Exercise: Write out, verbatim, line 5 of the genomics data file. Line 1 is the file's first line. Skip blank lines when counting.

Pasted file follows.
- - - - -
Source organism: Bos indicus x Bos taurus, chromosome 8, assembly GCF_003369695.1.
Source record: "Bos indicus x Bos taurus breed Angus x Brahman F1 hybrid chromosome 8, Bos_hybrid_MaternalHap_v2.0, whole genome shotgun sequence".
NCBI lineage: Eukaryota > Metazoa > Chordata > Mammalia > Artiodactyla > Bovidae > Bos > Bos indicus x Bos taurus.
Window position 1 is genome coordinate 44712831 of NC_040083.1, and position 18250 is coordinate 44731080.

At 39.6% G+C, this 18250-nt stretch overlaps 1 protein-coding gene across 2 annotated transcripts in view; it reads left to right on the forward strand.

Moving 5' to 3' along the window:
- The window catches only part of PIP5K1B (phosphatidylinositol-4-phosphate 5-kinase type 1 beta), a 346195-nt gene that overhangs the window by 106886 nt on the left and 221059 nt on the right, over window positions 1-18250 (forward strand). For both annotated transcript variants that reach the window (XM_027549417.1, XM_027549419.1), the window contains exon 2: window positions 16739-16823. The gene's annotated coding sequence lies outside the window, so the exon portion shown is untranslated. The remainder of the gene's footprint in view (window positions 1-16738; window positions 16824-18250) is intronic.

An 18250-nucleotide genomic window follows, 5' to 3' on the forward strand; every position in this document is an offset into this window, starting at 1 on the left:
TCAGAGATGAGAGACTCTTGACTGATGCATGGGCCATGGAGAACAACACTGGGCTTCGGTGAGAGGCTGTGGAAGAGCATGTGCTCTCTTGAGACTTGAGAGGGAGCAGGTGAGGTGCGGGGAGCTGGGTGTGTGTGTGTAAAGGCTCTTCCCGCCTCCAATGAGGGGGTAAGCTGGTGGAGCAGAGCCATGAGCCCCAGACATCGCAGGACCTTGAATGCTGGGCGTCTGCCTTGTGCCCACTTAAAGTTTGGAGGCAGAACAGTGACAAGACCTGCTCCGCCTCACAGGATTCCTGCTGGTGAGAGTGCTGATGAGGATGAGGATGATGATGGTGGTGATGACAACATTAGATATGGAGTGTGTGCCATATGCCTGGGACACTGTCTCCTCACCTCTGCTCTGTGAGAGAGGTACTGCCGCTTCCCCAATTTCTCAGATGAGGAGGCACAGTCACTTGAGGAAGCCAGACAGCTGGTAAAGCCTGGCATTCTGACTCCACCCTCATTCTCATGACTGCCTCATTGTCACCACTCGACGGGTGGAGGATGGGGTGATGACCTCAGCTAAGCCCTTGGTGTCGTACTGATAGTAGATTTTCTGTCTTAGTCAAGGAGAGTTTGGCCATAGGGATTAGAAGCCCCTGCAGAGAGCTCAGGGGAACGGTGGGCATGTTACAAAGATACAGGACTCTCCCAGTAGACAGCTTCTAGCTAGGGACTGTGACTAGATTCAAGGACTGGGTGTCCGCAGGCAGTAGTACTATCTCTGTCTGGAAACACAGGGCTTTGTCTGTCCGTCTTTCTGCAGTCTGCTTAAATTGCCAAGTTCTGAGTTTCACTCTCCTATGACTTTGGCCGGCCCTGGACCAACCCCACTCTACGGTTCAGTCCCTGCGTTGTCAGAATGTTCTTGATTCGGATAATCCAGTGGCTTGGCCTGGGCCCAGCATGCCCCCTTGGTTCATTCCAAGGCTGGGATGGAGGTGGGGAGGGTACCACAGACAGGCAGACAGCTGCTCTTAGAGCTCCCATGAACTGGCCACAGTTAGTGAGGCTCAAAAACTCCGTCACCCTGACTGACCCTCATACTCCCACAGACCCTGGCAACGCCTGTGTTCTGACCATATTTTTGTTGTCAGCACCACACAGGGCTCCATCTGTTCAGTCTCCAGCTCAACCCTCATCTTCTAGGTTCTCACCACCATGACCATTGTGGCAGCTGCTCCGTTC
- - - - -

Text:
At 39.6% G+C, this 18250-nt stretch overlaps 1 protein-coding gene across 2 annotated transcripts in view; it reads left to right on the forward strand.